23 April 2020
“Climate action” is the theme for Earth Day 2020; the year also marks the 50th anniversary of the annual celebration. This call to act for the climate amidst the current world crisis should be seen as an appeal to acknowledge the unprecedented strength of nature. With the world economy at its knees, no amount of influence, money, or power has been useful in finding immediate protection from this fast-spreading virus. In ways, this situation is a reminder for each of us to recognize the repercussions of uncontrolled environmental and natural exploitation. In light of this humbling recognition, it is only fair that we as a civil society treat every aspect of and effort towards environmental protection with utmost sincerity. The call to provide recommendations on the EIA 2020 in these challenging times is only asking for over-stretching of already stretched human resources, which could bear the risk of a sub-par recommendation document. We hence, appeal to the government to postpone the timeline for receiving comments on the draft EIA 2020 policy, to a more settled, post-COVID period, so that civil society is able to deliver a focussed and highly-comprehensive document, which in turn shall ensure the coming into effect of a robust policy.
The Covid-19 pandemic is having an unprecedented impact on every aspect of human life, not to mention on the planet itself. The pandemic is the centre of development discussions across the globe. Internationally, the civil society has started to advocate for the cancellation of debts for poorest nations, so that the focus is on health, social and economic wellbeing of the nation in this crisis.  The International Monetary Fund (IMF) and World Bank have also called for ‘governments to put a hold on debt payments from the world's poorest nations so they can battle the coronavirus pandemic.’ - In India, multi-stakeholder partnerships are being formed to ensure that there is a Whole of Society approach spanning the globe to deal with the pandemic. Businesses have been retooling to produce personal protective equipment (PPE) to meet the shortage and civil society organisations (CSOs) have been active in providing food and shelter to the informal sector workers and migrant labourers (in 13 states more than the government itself, according to the affidavit to the Supreme Court of India by the Government of India). Civil society actors are also supporting the state governments in making sure the free ration through the Public Distribution System (PDS) reaches the ones who are actually in need.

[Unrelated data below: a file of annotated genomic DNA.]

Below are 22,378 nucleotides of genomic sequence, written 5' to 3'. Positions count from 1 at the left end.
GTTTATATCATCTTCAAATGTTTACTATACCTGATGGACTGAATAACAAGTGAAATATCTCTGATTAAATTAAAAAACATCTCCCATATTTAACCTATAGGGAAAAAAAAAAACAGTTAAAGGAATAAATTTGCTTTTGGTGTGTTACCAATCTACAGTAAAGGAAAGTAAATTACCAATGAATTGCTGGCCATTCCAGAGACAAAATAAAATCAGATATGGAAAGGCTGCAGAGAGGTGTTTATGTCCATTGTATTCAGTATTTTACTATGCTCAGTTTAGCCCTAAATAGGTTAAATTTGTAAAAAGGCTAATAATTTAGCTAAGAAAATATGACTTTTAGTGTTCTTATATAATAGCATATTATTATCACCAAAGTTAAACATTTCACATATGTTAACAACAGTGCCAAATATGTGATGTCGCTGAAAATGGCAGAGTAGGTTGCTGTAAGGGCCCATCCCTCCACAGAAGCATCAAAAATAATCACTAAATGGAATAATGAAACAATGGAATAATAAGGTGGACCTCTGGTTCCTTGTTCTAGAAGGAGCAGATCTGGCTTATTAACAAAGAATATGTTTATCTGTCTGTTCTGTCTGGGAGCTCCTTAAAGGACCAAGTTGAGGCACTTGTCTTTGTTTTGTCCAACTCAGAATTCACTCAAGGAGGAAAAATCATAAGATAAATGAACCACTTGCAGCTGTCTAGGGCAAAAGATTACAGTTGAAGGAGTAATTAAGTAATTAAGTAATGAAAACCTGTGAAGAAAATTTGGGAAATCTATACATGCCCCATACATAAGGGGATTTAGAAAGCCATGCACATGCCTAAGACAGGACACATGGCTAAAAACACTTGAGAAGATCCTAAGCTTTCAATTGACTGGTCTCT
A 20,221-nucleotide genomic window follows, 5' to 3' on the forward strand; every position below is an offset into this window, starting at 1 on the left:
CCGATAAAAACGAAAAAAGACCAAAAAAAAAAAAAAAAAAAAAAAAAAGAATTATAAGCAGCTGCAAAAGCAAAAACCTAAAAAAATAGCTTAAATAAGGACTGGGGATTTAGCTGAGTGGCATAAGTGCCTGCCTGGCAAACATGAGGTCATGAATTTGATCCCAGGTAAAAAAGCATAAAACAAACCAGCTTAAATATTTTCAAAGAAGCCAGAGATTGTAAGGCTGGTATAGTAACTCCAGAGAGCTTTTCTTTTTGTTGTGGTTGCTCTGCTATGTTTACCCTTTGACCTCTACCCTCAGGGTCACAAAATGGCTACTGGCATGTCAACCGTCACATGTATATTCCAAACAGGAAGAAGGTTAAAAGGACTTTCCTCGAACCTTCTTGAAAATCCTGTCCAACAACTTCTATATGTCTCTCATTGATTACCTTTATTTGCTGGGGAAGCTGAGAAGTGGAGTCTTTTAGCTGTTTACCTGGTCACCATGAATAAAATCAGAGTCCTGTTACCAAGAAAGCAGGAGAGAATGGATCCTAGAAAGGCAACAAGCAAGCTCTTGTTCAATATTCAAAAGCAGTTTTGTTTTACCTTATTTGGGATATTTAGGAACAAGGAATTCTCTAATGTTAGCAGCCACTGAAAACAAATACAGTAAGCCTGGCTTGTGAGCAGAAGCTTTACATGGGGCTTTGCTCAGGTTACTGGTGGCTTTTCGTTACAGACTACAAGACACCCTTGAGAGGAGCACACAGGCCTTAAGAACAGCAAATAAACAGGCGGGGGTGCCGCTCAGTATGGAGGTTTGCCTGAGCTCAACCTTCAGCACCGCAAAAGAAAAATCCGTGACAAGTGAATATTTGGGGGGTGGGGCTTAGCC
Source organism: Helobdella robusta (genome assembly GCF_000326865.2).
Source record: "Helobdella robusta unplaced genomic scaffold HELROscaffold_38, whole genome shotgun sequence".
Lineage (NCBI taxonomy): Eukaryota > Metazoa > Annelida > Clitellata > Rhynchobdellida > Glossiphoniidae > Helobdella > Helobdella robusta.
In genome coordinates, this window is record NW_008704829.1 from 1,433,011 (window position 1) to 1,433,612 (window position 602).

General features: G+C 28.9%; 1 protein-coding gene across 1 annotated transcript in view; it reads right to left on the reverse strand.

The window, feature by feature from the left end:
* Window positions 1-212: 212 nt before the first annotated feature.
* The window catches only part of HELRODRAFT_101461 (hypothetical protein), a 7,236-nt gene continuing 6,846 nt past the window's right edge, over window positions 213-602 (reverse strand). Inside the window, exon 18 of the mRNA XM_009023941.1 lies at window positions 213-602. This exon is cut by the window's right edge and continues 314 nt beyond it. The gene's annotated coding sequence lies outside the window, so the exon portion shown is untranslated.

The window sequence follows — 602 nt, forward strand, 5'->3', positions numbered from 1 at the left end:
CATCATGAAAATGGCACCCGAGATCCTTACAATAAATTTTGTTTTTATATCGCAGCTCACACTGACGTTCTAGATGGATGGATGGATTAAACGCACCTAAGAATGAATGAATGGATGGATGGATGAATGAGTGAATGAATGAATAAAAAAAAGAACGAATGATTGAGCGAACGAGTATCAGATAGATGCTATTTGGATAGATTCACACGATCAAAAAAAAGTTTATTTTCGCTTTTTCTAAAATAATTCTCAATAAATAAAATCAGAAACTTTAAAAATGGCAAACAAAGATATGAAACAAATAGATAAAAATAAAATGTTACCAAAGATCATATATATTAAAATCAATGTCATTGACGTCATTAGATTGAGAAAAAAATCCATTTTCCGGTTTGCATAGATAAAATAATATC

Amidst the ongoing crisis, when all resources – financial, human and time, are stretched in managing the unique challenges every day, especially due to the lockdown, decisions on policies with long-term implications should be delayed. Important policies like the labour reforms and Environment Impact Assessment notification 2020, require multi-stakeholder interaction and inputs. This is an opportunity for the most affected parties, the communities and citizens, to raise their concerns and provide inputs.
The draft EIA 2020 notification was put in the public domain on 12 March 2020 by the Ministry of Environment, Forest and Climate change (MoEFCC) which sought views and comments from all stakeholders in 60 days. It comes at a time when all stakeholders, especially the civil societies are working towards supporting the government’s efforts to reach out to the communities to provide Covid-19 relief. A call for comments now would not bear an inclusive policy, that would have otherwise been made robust by focussed attention from sector experts, civil society and above all the communities who are the most affected by large business operations.
The EIA 2006 is a critical law to regulate the environment clearance given by the Government of India (GoI) for large projects (such as dams, mining, thermal power plants, infrastructure projects like highways, ports, airport and big construction projects). The current draft notification, proposes to ease processes for business, does away with the public hearings for many projects and eases rules for expansion of projects among other things. . For instance, a mining project can now get environmental clearance for a period of up to 50 years, in the beginning, instead of 30 years in the EIA 2006. There are several other features that significantly dilute the very purpose of the EIA, and curtails the public consultation process before an environment and social clearance is provided to a company (public or private). A detailed analysis of the document is needed through consultation with sector experts, communities and civil society and the current time is not appropriate to ensure this.
The Reserve Bank of India’s moratorium on computing non-performing assets (NPA) until June, 2020 will only allow the gauging of the extent of NPAs 4-5 months from now. The lockdown has already put a pressure on the economic health of the country and the impact of this on businesses is unprecedented. For instance, the bankruptcy of Californian utility Pacific Gas & Electric Corp (PG&E) last year, following devastating forest fires for 2018, is evidence of the dramatic impact of nature-related events on stock prices. The stock markets have been performing negatively since the pandemic has hit India and the world. The status of projects and the capacity of businesses to take forward those projects is uncertain.
The current crisis has made it very clear that habitat and biodiversity loss puts us uncomfortably close to wildlife and we are vulnerable to their diseases. Fair Finance India, therefore calls to:
Fair Finance India (FFI) is a civil society initiative that seeks to strengthen the commitment of financial institutions to environmental, social and governance (ESG) standards. For more visit: https://fairfinanceindia.org/
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